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Aboriginal public health and education : has it made a difference in practice?
chapterposted on 2017-12-06, 00:00 authored by Bronwyn FredericksBronwyn Fredericks, R Edwards
Over the years, public health in relation to Australian Aboriginal people has involved many individuals and groups including health professionals, governments, politicians, special interest groups and corporate organisations. Since colonisation commenced until the1980s, public health relating to Aboriginal and Torres Strait Islander people was not necessarily in the best interests of Aboriginal and Torres Strait Islander people, but rather in the interests of the non-Aboriginal population. The attention that was paid focussed more generally around the subject of reproduction and issues of prostitution, exploitation, abuse and venereal diseases (Kidd, 1997). Since the late 1980s there has been a shift in the broader public health agenda (see Baum, 1998) along with public health in relation to Aboriginal and Torres Strait Islander people (NHMRC, 2003). This has been coupled with increasing calls to develop appropriate tertiary curriculum and to educate, train, and employ more Aboriginal and Torres Strait Islander and non-Aboriginal people in public health (Anderson et al., 2004; Genat, 2007; PHERP, 2008a, 2008b). Aboriginal and Torres Strait Islander people have been engaged in public health in ways in which they are in a position to influence the public health agenda (Anderson 2004; 2008; Anderson et al., 2004; NATSIHC, 2003). There have been numerous projects, programs and strategies that have sought to develop the Aboriginal and Torres Strait Islander Public Health workforce (AHMAC, 2002; Oldenburg et al., 2005; SCATSIH, 2002). In recent times the Aboriginal community controlled health sector has joined forces with other peak bodies and governments to find solutions and strategies to improve the health outcomes of Aboriginal and Torres Strait Islander peoples (NACCHO & Oxfam, 2007). This case study chapter will not address these broader activities. Instead it will explore the activities and roles of staff within the Public Health and Research Unit (PHRU) at the Victorian Aboriginal Community Controlled Health Organisation (VACCHO). It will focus on their experiences with education institutions, their work in public health and their thoughts on gaps and where improvements can be made in public health, research and education. What will be demonstrated is the diversity of education qualifications and experience. What will also be reflected is how people work within public health on a daily basis to enact change for equity in health and contribute to the improvement of future health outcomes of the Victorian Aboriginal community.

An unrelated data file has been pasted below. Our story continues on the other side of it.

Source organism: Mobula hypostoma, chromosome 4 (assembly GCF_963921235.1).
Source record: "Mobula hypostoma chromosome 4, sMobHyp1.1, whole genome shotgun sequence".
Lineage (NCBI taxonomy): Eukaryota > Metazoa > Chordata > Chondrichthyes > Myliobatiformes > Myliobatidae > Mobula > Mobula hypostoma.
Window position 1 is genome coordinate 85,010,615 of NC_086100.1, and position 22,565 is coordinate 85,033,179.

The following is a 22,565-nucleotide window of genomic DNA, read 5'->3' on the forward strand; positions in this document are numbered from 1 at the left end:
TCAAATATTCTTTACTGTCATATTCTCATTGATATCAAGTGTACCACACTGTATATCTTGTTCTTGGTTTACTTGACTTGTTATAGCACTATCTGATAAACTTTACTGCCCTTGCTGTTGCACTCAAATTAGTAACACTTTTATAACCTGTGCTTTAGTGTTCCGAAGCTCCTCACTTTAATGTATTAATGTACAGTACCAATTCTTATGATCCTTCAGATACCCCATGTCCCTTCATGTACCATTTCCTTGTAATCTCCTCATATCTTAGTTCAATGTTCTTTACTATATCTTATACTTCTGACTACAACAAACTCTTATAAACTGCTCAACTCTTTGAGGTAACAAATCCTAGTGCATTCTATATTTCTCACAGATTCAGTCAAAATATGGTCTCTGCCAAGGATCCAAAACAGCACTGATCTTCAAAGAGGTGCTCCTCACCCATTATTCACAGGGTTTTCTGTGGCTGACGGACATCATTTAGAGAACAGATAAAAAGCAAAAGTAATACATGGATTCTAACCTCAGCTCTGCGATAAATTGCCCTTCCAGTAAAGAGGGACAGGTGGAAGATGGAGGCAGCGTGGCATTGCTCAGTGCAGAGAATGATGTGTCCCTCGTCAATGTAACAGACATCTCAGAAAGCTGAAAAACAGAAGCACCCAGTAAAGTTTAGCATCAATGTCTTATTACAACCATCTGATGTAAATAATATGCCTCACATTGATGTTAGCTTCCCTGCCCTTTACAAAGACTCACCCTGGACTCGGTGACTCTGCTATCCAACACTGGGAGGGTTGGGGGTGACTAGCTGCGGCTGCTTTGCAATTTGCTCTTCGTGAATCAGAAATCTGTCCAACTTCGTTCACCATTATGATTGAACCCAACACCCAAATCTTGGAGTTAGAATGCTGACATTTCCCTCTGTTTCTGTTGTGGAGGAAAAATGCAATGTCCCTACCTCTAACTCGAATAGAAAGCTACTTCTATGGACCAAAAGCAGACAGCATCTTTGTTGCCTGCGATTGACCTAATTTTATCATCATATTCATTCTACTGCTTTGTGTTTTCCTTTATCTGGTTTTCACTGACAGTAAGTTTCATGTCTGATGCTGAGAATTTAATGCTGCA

Parent TitleBuilding public health workforce capacity in Australia : case studies of academic public health education and workforce preparation.
Number of Pages22
PublisherAustralian Network of Public Health Institutions
Place of PublicationCanberra, ACT
Cultural WarningThis research output may contain the names and images of Aboriginal and Torres Strait Islander people now deceased. We apologize for any distress that may occur.